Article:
Ants – I am from western Washington State where an ant is just an ant.  They don't even warrant a moment’s consideration.  Well, not in West Texas!  You had better be paying very close attention to those ants at all times.  The tiny ones bite just to bite, but the pain disappears in just a second (which is fine as long as you’re not covered in them), and like the flies, they lose interest in a year or so.  The others, however, are the…

FIRE ANTS, and I am convinced they have that name partly because they have crawled up out of the Fiery Pits of Hell.  
PictureSatan's little warriors.
These ants bite you just to hold on while they inject an alkaloid acid with their stinger.  I got one caught under the thong of my flip-flop shortly after arriving here, and he stung me between my first and second toes.  I had no idea something so small could cause so much pain!  I spent the next 4 hours writhing, nearly crying, in pain, and holding ice to my foot while my dear husband laughed at me for being such a baby about an “ant bite.”  (I seriously almost went to the emergency room over that “ant bite!”)  Avoid these at all cost!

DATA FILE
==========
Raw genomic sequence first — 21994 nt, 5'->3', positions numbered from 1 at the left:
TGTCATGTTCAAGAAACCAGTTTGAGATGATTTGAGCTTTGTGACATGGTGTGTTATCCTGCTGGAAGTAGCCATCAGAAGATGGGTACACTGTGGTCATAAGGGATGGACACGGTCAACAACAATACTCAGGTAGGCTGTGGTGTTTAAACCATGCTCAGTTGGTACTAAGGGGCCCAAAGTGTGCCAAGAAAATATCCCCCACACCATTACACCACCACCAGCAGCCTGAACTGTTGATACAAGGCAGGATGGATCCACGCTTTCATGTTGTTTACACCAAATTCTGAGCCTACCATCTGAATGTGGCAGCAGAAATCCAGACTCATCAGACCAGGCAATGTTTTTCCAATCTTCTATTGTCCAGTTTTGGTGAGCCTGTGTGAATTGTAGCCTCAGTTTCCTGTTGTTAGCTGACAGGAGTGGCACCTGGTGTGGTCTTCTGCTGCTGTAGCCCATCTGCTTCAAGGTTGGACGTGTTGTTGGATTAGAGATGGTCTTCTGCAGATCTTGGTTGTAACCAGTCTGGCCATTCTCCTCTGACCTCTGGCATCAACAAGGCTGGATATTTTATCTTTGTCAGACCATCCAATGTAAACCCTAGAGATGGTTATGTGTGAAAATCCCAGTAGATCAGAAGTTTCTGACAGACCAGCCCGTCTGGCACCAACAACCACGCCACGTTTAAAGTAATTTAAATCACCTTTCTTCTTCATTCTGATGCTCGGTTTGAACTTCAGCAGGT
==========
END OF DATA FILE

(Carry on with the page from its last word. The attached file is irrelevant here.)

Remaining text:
Tarantula Hawk – Don’t be alarmed when you see one of these giant wasps buzzing by.  They really have no interest in humans at all.  They are hunting tarantulas.  No, they don’t kill them…at least, not right away.  No, they paralyze them, lay an egg on them, and bury them, so that when their egg hatches, the larva can feast on the paralyzed tarantula.  (Hard to imagine feeling sorry for a tarantula, but I actually do!)  I’ve only seen the orange ones here in Texas, but I’ve seen the blue ones in Arizona, and they are stunning!

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If you see these guys buzzing around a mesquite, turn and go in the other direction.

And, finally, WHAT THE HECK IS THAT ?!?